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While 2020 has been a challenging year for those of us in the learning community, education researchers like myself hope that it provides a chance to elevate data showing critical opportunity gaps faced by our students. One of those opportunities lies in ensuring students’ access to education via technology.

The rapid transition schools were forced to make from in-person to remote learning shined a light on what’s known as the digital divide. Simply put, some students lack Internet or computer access, and this makes remote learning extremely difficult for them. The digital divide serves to exacerbate existing inequalities, as historically disadvantaged students are also more likely to face technology access issues. Many education experts and government officials have predicted that the resultant achievement gaps from the pandemic could lead to major issues for students the world over.

Infographics Shed Light on Rural Internet Connectivity Issues

As part of the Rural Education Research Alliance, REL Central has been working with six of the states in our region – Colorado, Kansas, Missouri, Nebraska, South Dakota, and Wyoming – to examine where students are more likely to lack reliable home Internet access. This work, which can be found under the Equitable learning opportunities dropdown HERE, reveals considerable access gaps and disparities across place. For example, in Missouri about 11 percent of school-aged individuals lack broadband Internet at home. While this might not sound alarming at first, it equates to roughly 124,000 students on the wrong end of the digital divide. And, as averages often do, it obscures meaningful differences across groups: Less than a quarter of rural districts in the state serve a student population with home connectivity rates of 90 percent or greater.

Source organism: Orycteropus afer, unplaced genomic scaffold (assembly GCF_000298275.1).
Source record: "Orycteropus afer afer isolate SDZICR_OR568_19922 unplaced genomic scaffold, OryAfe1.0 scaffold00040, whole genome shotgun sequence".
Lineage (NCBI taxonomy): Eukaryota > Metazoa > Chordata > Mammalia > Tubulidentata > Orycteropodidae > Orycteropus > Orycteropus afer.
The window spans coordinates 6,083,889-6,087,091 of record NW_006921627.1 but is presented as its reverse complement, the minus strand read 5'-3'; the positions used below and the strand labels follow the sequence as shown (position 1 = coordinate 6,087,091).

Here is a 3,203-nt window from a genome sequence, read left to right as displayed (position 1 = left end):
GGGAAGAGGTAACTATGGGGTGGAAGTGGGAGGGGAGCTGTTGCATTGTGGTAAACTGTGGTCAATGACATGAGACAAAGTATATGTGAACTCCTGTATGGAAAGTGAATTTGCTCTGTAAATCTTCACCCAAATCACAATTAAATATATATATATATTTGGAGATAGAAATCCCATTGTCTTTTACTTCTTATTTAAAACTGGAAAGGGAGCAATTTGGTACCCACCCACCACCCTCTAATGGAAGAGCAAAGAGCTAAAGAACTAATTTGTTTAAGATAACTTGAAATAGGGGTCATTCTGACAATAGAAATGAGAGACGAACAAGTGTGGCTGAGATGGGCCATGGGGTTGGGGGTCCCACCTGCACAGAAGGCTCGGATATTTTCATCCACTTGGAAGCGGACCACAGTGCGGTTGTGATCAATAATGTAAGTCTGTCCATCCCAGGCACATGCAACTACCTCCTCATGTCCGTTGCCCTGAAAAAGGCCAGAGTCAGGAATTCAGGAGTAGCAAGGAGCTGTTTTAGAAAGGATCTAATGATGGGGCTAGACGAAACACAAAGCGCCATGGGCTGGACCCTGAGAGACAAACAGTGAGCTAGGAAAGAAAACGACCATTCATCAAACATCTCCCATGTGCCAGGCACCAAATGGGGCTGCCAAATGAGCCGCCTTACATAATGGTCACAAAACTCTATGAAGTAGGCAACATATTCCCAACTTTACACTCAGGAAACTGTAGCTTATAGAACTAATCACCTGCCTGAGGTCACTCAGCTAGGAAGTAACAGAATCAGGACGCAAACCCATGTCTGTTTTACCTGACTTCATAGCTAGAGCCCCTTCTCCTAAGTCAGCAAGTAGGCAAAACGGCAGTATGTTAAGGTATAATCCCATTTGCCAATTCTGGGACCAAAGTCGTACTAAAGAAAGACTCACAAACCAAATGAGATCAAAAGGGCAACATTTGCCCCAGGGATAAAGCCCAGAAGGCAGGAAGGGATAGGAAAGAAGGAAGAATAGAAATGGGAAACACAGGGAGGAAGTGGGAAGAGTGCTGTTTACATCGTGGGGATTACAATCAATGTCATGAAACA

Wayne Stewart, REL Central Governing Board member and superintendent for Glenwood R-8 school in rural Missouri, addressed the disparity and noted the need for the infographics to both compile critical connectivity data and highlight the challenges for policymakers and others as they make critical infrastructure decisions.

“I have known that many of my district’s patrons were lacking at-home Internet capabilities. I just didn’t know what a shortage our state of Missouri actually had,” said Stewart. “I plan to use this infographic to leverage the might of people at literally every level of society to urge decision-makers to plan for and implement whatever measures are necessary to ensure that every household that has electricity and sewer services also has access to high-speed Internet connections.”

It’s important to note that, like all data, these are not perfect. Other survey data might find slightly different data trends, and practical concerns are at play. For instance, some of those kids who have Internet connectivity according to our data might still face difficulties because they share their connection with parents and siblings. And because these particular data are at the school-district level, we can’t drill down to understand how certain subgroups of students might face differing levels of Internet connectivity. Regardless, experts would agree that Internet connectivity varies considerably, and that rural places are at a serious disadvantage in this regard.

As we look ahead toward an unconventional school year in 2020/21, prioritizing pressing issues such as the digital divide should be on the minds of everyone in the education community. Providing education leaders with data to help address the issue will hopefully help close this existing opportunity gap and slow the growth in disparities that many believe to have resulted from the pandemic.

“For quite some time now I have spoken about the need for far greater high-speed Internet access by students, but when asked for specifics or details, I was at a loss,” said Stewart. “Now when I discuss this great need, I will have the data to back up what I’ve been saying. Sometimes what one believes is ‘common knowledge’ is very hard to quantify.”

Check out each infographic by clicking on the image below.

image of infographic: Internet Connectivity across Colorado
image of infographic: Internet Connectivity across Kansas
image of infographic: Internet Connectivity across Missouri
image of infographic: Internet Connectivity across Nebraska
image of infographic: Internet Connectivity across South Dakota
South Dakota
image of infographic: Internet Connectivity across Wyoming